These planets orbit the sun.
- The definition of an orbit is a circular shape, the rotation of one full circle or a range of experience.
- The path the earth takes around the sun is an example of the earth's orbit.
- The 365 days it takes the earth to get around the sun is an example of the time it takes for a complete orbit or full circle around.
- The experiences and actions of one person during a period of time is an example of his orbit.
- To orbit is to move around something in a circle.
When the earth moves around the sun, this action is an example of to orbit.
- the bony cavity containing the eye; eye socket
Origin of orbitL orbita, path, track
- the actual or imaginary path taken by a celestial body during its periodic revolution around another body
- the path taken by an artificial satellite or spacecraft around a celestial body
- the range or extent of one's experience or activity
- the sphere of influence, as of a nation
- Ornithology the skin around the eye of a bird
Origin of orbitMiddle French orbite from Medieval Latin orbita from L, path, track from orbis, a circle, wheel
- to put (a satellite or spacecraft) into an orbit in space
- to move in an orbit around
- a. The path of a celestial body or an artificial satellite as it revolves around another body due to their mutual gravitational attraction.b. One complete revolution of such a body.
- The path of a body in a field of force surrounding another body; for example, the movement of an atomic electron in relation to a nucleus.
- a. A range of activity, experience, or knowledge.b. A range of control or influence: “What magnetism drew these quaking ruined creatures into his orbit?” ( Malcolm Lowry ) See Synonyms at range.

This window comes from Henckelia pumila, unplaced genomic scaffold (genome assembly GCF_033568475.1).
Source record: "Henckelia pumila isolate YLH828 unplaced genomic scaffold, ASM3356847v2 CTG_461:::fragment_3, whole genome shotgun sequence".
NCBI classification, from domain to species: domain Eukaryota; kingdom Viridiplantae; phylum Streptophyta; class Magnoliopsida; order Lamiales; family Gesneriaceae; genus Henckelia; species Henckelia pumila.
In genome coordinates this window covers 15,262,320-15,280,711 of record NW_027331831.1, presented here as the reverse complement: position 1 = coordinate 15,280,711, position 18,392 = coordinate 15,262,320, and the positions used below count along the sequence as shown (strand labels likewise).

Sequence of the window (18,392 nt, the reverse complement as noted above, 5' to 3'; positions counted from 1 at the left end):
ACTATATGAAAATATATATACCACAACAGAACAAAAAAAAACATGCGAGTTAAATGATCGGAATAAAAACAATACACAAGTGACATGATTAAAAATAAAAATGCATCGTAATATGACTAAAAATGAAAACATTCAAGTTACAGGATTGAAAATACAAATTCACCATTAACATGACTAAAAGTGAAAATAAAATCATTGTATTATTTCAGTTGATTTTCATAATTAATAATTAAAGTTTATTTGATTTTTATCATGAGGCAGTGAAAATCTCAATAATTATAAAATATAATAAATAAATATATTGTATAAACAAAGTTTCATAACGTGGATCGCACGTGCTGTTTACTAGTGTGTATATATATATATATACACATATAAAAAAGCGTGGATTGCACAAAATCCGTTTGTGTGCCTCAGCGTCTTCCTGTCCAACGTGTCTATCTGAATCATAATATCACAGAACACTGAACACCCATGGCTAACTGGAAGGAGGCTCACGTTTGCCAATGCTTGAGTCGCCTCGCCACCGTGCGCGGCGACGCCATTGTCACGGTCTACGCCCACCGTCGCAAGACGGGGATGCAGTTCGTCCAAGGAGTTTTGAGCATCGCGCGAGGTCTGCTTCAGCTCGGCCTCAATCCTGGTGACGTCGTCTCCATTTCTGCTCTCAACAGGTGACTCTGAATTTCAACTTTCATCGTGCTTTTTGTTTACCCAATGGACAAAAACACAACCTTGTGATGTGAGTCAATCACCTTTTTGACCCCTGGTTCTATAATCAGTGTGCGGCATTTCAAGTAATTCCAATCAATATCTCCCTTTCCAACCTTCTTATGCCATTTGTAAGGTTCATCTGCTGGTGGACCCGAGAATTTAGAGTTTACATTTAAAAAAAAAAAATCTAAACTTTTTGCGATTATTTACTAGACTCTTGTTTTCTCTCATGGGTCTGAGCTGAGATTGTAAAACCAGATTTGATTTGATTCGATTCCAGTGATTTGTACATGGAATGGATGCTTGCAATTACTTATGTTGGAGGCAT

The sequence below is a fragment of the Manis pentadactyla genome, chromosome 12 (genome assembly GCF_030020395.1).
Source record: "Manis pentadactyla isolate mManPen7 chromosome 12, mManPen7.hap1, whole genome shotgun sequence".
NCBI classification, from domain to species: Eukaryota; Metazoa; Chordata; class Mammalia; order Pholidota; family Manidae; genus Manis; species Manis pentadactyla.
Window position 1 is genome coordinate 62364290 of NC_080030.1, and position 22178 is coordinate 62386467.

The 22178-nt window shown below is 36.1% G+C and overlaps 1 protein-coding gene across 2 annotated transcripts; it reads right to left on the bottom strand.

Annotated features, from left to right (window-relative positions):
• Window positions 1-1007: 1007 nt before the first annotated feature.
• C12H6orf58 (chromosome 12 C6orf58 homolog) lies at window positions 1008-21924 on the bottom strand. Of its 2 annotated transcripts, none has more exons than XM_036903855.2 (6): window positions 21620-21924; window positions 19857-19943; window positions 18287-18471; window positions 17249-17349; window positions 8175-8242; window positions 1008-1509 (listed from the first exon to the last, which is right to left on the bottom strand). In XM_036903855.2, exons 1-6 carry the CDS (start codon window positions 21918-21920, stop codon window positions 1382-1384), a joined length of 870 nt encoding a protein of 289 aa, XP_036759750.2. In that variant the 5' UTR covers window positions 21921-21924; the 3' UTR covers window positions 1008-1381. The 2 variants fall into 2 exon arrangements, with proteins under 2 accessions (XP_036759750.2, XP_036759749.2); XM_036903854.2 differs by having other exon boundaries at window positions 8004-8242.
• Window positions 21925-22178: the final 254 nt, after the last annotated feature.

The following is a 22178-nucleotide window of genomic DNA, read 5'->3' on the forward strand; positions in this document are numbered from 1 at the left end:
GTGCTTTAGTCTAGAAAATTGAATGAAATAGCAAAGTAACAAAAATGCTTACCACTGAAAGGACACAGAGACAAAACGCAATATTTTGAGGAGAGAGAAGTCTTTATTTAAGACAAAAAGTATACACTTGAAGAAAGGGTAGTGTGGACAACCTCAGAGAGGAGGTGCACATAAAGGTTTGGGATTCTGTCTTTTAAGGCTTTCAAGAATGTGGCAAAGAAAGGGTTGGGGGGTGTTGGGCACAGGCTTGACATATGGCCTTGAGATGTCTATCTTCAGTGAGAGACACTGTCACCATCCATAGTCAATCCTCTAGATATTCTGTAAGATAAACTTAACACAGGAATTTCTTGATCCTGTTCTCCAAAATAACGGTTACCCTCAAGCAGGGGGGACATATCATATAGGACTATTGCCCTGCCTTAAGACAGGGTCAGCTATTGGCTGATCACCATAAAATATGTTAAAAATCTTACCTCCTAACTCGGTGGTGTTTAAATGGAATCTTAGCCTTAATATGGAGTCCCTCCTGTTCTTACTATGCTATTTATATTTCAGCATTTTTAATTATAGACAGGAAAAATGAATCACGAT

- Either of two bony cavities in the skull containing an eye and its external structures. Also called eye socket .
verbor·bit·ed, or·bit·ing, or·bits
- To revolve around (a center of attraction): The moon orbits Earth.
- To put into an orbit: The space agency orbited a new satellite.
Origin of orbitMiddle English orbita eye socket from Old French orbite from Latin orbita orbit probably from orbis
- A circular or elliptical path of one object around another object.
- The Moon's orbit around the Earth takes nearly one month to complete.
- A sphere of influence; an area of control.
- In the post WWII era, several eastern European countries came into the orbit of the Soviet Union.
- The course of one's usual progression, or the extent of one's typical range.
- The convenience store was a heavily travelled point in her daily orbit, as she purchased both cigarettes and lottery tickets there.
- (anatomy) The bony cavity containing the eyeball; the eye socket.
- (physics) The path an electron takes around an atom's nucleus.
- (mathematics) A collection of points related by the evolution function of a dynamical system.
(third-person singular simple present orbits, present participle orbiting, simple past and past participle orbited)
From Latin orbita (“course, track”).